Pistachio Day aka An Excuse to Mop the Floor

Pistachio nuts in and out of the shell

Pistachio nuts in and out of the shell (Photo credit: Wikipedia)

Today is National Pistacio Day and someone sent me two bags of nuts to help commemorate.

First a little pistachio education.

During the 1880s, imported pistachios were popular in the USA, especially with Middle Eastern immigrants. The pistachio received further distribution through vending machines installed in underground train stations, bars, restaurants and other common locations. “A dozen for a nickel” soon developed into a familiar slogan.

It was recognized that California’s Central Valley – due to its fertile soil, hot, dry climate and moderately cold winters – offered the ideal growing conditions for the nut.

In 1929, American botanist William E. Whitehouse journeyed to Persia (modern day Iran) to collect pistachios. This pursuit came to a close in 1930, when he returned to the USA with a collection of approximately 20 pounds (10 kilograms) of individually selected nuts.

Pistachios are wind pollinated, as opposed to bee pollinated. Just one male tree is required to pollinate up to 30 female trees.

Pistachio trees take seven to 10 years to mature

From its first commercial crop in 1976 of 1.5 million pounds (680 tons) to the record 2007 crop of over 415 million pounds (188,241 metric tons), success has built upon success.

This increase in total crop has been mirrored by increasing production per acre, from 1,468 pounds per acre in 1982 to over 3,615 pounds per acre in 2007.

California comprises 98.5% of the total with over 250,000 acres planted throughout 22 counties.

There are 850 producers in the United States and the annual “farm gate value”* of pistachios represents more than $1.16 billion to the California economy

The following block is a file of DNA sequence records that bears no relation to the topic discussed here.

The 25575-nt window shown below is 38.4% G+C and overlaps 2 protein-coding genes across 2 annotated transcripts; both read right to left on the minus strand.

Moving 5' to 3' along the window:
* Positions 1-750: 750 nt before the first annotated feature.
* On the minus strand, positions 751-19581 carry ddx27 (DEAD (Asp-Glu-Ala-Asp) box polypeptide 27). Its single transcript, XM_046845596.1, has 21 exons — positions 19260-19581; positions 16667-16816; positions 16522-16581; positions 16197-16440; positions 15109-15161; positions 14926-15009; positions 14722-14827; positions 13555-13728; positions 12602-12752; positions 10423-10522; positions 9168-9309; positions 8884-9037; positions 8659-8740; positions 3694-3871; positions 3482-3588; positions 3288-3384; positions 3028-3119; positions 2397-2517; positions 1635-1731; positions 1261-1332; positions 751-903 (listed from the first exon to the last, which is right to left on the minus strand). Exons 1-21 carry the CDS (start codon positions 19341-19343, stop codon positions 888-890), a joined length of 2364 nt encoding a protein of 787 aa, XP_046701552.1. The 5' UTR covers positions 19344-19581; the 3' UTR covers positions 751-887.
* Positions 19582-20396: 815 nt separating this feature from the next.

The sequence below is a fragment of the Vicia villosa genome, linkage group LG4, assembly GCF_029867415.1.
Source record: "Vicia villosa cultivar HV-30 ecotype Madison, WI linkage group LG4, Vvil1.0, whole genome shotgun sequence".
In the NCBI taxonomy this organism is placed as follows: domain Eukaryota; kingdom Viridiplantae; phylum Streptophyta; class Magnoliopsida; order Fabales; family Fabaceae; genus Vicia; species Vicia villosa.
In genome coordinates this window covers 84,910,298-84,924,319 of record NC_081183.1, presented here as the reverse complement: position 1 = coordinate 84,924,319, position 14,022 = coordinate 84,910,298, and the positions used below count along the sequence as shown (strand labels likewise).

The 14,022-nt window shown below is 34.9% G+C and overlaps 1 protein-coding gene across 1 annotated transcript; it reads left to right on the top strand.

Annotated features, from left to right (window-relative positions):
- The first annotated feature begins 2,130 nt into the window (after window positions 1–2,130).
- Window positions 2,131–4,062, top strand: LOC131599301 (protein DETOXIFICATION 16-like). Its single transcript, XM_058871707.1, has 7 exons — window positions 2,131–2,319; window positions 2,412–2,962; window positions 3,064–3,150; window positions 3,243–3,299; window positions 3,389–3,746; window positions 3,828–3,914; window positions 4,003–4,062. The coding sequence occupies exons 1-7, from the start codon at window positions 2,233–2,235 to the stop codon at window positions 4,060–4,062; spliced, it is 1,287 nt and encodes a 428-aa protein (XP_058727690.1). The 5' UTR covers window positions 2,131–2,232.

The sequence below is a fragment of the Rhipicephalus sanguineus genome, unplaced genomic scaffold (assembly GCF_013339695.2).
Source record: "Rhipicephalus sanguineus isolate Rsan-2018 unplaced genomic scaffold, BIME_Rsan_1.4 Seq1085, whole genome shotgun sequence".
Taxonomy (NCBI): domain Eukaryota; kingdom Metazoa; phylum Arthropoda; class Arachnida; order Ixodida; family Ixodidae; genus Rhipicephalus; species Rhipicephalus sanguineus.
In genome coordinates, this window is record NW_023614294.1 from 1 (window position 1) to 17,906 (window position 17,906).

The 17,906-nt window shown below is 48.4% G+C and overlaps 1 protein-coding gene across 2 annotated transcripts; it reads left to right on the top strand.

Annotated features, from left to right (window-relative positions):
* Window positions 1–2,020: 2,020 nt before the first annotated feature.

For more info visit American Pistachio Growers- http://americanpistachios.org/

Now for the fun part.  I perused Pinterest for HOURS looking at all things pistachio.  Unfortunately most of the recipes on there used pistachio flavored pudding instead of real honest to goodness pistacios.  I thought of maybe making some Baklava (I do live amongst the second largest Armenian poplulation outside of Armenia), but it is way more trouble than I have time.

I decided to go with something easy, pistachio brittle.  Or so I thought.

photo by Kat Teusch stolen from EPicurious.com

photo by Kat Teusch stolen from Epicurious.com

Here is the original recipe from Epicurious:

 

  • vegetable oil cooking spray
  • 1 cup sugar
  • 1/4 cup light corn syrup
  • 1/4 cup water
  • 2 tablespoons unsalted butter
  • 1/4 teaspoon baking soda
  • 3/4 teaspoon kosher salt
  • 1/2 teaspoon pure vanilla extract
  • 1 cup dry-roasted shelled unsalted pistachios

Line a baking sheet with parchment paper; lightly coat paper with vegetable oil cooking spray. In a medium saucepan over medium-high heat, bring 1 cup sugar, 1/4 cup light corn syrup, 1/4 cup water and 2 tablespoons unsalted butter to a simmer; cook, stirring often, until mixture is a medium caramel color, 12 to 15 minutes. Remove from heat. Stir in 1/4 teaspoon baking soda (mixture will foam), 3/4 teaspoon kosher salt, 1/2 teaspoon pure vanilla extract and 1 cup dry-roasted shelled unsalted pistachios. Pour onto baking sheet; spread into an even layer. Cool completely. Break into 24 pieces

Sounds easy right?  Not so much.

On the good side, my floor is now clean.  Well, at least the patch that everything spilled on to when my arthritis kicked in and my hand siezed up and I dropped the entire cookie sheet and everything splattered everywhere.

Maybe next time.

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